5G: Will the next-generation wireless technology live up to the hype?
The promoters of 5G say it offers faster, more stable connections for cars, homes, factories and offices.
The telecoms world is gearing up for 5G, the next generation wireless technology that promises to go beyond phones and link up everything from vehicles to household devices, or anything else with an internet connection at far greater speeds.
Yet most consumers will wait years to experience the benefits. While the first commercial 5G projects will launch in the United States in 2018, many users in emerging markets are still awaiting 4G and are likely to have to grapple with ropey 3G connections for years more.
Among industry insiders, the debate is about whether 5G will deliver on all the promises that its most excited proponents make and how much they can afford rolling out the new technology when profits are squeezed by competition and regulation.
Unlike 2G, 3G and 4G wireless that focused on mobile phones, the promoters of 5G say it offers faster, more stable connections for cars, homes, factories and offices.
Norway's Telenor is testing uses of 5G in driverless snowploughs, traffic systems and even autonomous boats for the nation's fishing industry. Yet it is unlikely to deploy 5G commercially before 2020 and Telenor's boss remains cautious about what the technology will offer.
"5G is, so far, too much hype, in the sense of its position as a new revolutionary technology," Telenor Chief Executive Sigve Brekke told Reuters at Mobile World Congress in Barcelona, where 5G overshadowed other topics.
"I look at 5G as much more an evolution on what we already have," he said at the conference, attended by executives from the world's mobile network operators and technology suppliers.
Telenor expects 5G to complement existing networks, helping cut operating costs after the hefty capital outlay and offering greater scope for delivering high bandwidth video and almost instantaneous links for autonomous cars or medical procedures.
5G promoters say it can deliver data 10 times or more faster than 4G and cut latency, the lag-time when data is sent or received. As well offering new applications, extra speed makes it easier to store data in the cloud instead of on a device.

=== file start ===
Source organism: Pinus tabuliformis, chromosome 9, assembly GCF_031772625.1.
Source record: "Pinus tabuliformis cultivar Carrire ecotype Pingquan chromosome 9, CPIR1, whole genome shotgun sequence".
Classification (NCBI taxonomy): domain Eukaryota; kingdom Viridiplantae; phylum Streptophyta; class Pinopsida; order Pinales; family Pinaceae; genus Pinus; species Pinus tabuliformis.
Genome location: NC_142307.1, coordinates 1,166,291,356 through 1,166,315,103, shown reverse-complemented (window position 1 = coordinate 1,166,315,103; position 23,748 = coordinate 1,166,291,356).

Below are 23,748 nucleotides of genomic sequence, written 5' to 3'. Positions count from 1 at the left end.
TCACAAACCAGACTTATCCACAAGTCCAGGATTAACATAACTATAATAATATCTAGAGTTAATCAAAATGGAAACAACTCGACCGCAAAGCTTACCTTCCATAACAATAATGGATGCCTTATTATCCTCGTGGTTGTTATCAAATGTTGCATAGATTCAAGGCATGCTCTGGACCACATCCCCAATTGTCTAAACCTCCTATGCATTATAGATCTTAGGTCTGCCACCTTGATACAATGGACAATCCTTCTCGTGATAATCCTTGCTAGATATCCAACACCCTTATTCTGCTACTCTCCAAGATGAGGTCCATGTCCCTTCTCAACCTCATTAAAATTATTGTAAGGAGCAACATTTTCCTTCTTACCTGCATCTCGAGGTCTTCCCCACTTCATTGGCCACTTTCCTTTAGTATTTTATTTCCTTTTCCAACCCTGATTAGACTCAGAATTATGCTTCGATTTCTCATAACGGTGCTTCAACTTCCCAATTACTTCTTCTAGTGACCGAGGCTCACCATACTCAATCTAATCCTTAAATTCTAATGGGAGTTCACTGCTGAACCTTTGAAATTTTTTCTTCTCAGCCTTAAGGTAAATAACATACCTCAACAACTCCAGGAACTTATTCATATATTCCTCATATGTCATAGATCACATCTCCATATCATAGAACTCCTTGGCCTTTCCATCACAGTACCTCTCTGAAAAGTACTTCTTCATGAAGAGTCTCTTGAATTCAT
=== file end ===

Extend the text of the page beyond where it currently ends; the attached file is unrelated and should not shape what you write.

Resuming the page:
Yet 4G advances and new software could offer many of the benefits promised by 5G, Chuck Robbins, chief executive of networks supplier Cisco, said in Barcelona.
Nordea Bank analysts told investors there "seems to be a bit too much optimism on which industry issues 5G will solve."
The first commercial 5G projects launch in the United States this year and will be followed by Japan and South Korea in 2019. China is expected to join the fray in 2020.
For network equipment makers, such as Ericsson and Nokia, which are struggling with declining sales for 4G gear, the rollout cannot come soon enough.
But in Europe, deployments will start slowly in 2020 with widescale moves not likely until 2025, while many emerging markets are still struggling to catch up on fixed broadband and 3G data services.
The new networks also come at a price.
Expanding 5G could mean capital expenditure rising to 16 to 17 percent of revenues generated by the mobile industry from 2020, up from 15 percent now, said Mats Granryd, director general of the global trade body GSMA.
GSMA, which represents nearly 800 operators and some 300 suppliers, forecasts capital expenditure (capex) on mobile networks worldwide would be $500 billion over the three years between 2018 to 2020.
To find the extra cash for the 5G rollout, operators are looking to shut down 2G and 3G networks to reduce the costs of running multiple networks and to free up spectrum for 5G.
"We're working in a capex-restricted industry," industry consultant Bengt Nordstrom said.
This is likely to slow the rollout. GSMA forecast 4G would still account for more than half of mobile subscriptions in 2025, while 5G would only be at 14 percent.
South Korea tried out 5G for a few weeks at the Winter Olympics in Pyeongchang to enable the use of driverless shuttle buses and to allow ultra-high resolution 360-degree video to be beamed wirelessly around Olympic venues.
But mobile phones do not yet offer 5G compatibility, so it went almost unnoticed by those at the games.
Mobile chip giant Qualcomm showed off early 5G phone chipsets in chunky commercial prototype handsets in Barcelona. But analysts don't expect 5G compatible smartphones to be become widely available until the second half of 2019.
CCS Insight analyst Ben Wood said one mobile handset company exhibited a showcase of 5G phones in Barcelona, only to have one display model drop on the floor and break open. "It turned out it was completely empty inside," he said.